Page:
For additional information, see The pg_hba.conf File.

Create a replication user

To use logical decoding features, you create a PostgreSQL user with the REPLICATION attribute.

Examples

CREATE USER replication_user WITH REPLICATION
IN ROLE cloudsqlsuperuser LOGIN PASSWORD 'secret';

Alternatively, you can set this attribute on an existing user:

ALTER USER existing_user WITH REPLICATION;

PostgreSQL resources

When logical decoding is used, a background process on the primary PostgreSQL instance transforms WAL changes into logical changes, using the selected decoding plugin, and relays them to a consumer (which even could be a non-PostgreSQL instance). This background process is called a WAL sender. The number of concurrent WAL senders that can be active in a PostgreSQL instance is limited by the max_wal_senders flag. This flag defaults to 10 and its limit grows linearly with the memory of your Cloud SQL instance, allowing 8 WAL senders per GB of memory.

To ensure that WAL segments are not discarded before being sent to all consumers, PostgreSQL uses replication slots to track which data was sent to which consumer. The number of replication slots that can be created in a PostgreSQL instance is limited by the max_replication_slots flag. This flag defaults to 10 and its limit grows linearly with the memory of your Cloud SQL instance, allowing 8 replication slots per GB of memory.

There generally is one replication slot and WAL sender per consumer, so these flags should be set to roughly equal values. However, PostgreSQL recommends providing a small buffer for max_wal_senders to handle when connections unexpectedly die and new connections are made. Physical replication, as used by Cloud SQL read replicas, also uses a replication slot and WAL sender, so count those when calculating how many of each resource you need.

PostgreSQL native logical replication and pglogical require additional background processes to run, both on the primary and replica instances. The number of background processes that can run is limited by the max_worker_processes flag. The default is eight and its limit grows linearly with the memory of your Cloud SQL instance, allowing two additional processes per GB of memory. The exact number of worker processes used with these approaches is explained in their respective sections.

If this flag is set too low, and replication fails with the error message worker registration failed in your logs, you likely need to increase the max_worker_processes setting.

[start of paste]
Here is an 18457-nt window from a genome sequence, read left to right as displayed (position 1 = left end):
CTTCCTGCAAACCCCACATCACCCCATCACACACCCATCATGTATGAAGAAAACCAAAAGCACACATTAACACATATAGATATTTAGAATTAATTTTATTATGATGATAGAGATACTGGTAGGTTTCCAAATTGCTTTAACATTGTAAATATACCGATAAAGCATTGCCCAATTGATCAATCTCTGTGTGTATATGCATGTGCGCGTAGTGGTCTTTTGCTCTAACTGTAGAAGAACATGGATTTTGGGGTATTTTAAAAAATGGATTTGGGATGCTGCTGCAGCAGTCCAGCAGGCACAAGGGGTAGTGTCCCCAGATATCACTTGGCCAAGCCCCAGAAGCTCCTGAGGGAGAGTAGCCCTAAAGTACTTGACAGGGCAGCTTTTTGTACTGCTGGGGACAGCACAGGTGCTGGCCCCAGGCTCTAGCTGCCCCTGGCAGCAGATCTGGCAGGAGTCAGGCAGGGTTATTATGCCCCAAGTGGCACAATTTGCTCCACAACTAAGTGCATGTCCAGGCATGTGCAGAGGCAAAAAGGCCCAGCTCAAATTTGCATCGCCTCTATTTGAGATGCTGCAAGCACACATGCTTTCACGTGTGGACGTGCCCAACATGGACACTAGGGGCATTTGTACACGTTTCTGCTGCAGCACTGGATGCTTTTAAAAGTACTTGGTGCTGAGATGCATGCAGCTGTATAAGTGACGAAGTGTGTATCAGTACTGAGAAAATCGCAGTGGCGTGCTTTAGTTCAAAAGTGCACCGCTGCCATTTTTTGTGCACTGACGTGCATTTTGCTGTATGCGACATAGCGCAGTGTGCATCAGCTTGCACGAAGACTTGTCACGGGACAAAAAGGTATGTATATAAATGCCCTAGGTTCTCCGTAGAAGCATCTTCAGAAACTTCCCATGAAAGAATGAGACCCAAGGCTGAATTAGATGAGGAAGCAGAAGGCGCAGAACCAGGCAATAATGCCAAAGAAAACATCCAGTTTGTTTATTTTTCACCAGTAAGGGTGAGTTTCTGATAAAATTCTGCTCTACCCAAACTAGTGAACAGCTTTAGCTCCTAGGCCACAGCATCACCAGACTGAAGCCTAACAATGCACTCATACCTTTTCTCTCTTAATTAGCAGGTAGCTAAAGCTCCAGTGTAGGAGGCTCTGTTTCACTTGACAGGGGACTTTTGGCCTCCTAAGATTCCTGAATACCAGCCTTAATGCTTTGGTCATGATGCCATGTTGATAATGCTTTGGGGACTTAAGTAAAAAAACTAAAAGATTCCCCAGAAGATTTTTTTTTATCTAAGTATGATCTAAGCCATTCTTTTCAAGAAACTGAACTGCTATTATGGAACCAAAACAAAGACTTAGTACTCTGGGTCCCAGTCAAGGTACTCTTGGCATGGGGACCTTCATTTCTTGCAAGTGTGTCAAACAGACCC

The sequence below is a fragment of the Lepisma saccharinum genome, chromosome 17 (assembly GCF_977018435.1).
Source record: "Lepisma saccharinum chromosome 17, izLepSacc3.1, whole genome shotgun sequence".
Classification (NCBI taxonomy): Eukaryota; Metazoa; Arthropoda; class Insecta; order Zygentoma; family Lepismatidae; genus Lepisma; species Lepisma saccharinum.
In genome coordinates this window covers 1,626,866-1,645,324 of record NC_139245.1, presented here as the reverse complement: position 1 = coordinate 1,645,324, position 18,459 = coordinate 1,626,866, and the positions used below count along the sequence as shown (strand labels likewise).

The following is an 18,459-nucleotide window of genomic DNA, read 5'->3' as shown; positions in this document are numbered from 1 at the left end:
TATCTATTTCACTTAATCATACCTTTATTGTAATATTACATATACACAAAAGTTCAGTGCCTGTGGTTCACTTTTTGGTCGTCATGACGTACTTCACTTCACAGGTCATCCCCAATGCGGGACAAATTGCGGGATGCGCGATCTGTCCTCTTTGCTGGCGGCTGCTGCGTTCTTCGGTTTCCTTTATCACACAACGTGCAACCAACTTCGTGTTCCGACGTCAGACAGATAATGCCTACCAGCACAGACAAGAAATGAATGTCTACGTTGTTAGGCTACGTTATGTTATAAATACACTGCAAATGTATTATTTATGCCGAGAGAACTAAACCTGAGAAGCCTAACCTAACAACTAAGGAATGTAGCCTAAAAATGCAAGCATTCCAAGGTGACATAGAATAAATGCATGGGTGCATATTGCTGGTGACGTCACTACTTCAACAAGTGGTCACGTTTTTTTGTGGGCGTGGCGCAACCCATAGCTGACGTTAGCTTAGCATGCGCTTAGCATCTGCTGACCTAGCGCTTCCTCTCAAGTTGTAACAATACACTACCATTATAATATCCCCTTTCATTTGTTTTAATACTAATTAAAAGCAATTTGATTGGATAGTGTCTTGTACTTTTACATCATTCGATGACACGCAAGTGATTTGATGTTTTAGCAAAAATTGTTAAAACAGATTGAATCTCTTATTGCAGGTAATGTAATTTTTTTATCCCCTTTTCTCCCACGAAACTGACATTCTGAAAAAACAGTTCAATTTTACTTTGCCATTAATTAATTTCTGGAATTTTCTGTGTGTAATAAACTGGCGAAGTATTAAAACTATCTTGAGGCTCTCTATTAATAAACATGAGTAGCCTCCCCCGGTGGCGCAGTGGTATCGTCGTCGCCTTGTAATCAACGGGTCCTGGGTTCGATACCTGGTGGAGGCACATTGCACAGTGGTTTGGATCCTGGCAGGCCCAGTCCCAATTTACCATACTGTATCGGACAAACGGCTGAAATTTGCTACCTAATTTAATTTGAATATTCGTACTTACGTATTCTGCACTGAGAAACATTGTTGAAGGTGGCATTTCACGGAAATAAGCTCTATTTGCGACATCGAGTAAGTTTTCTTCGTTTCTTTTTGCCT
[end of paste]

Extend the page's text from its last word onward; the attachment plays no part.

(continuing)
Note that WAL senders do not count as worker processes. Workers spawned for parallel query execution do count, so if the value of max_worker_processes is set too low, you may experience poor performance because PostgreSQL cannot leverage parallel query execution.

Setting up logical replication with pglogical

To set up logical replication with pglogical, logical decoding must be enabled on the primary instance. Set cloudsql.logical_decoding=on on the Cloud SQL instance, or wal_level=logical on an external instance. Additionally, pglogical must be enabled on both the primary and replica instance; set cloudsql.enable_pglogical=on on a Cloud SQL instance, or add pglogical to shared_preload_libraries on an external instance. Note that changing these flags requires a restart of both the primary and replica instances.

If you encounter issues with these steps, see Troubleshooting pglogical.

Create a user with replication privileges

You need a user with replication privileges and the cloudsqlsuperuser role on both the primary and replica instances when using pglogical. Any commands described below should be executed by that user.

Install the pglogical extension

You need to install the pglogical extension on both the primary and replica instances. On the primary, the replication user (that is, the user connecting to the database) must install it.

CREATE EXTENSION pglogical;

Create a pglogical node on each instance

A pglogical node represents a physical PostgreSQL instance, and stores connection details for that instance. Both the primary and the replica instance must register themselves as nodes:

source-instance$ SELECT pglogical.create_node(
    node_name := 'primary',
    dsn := 'host=<primary-public-ip> port=5432 dbname=postgres user=replication_user password=secret'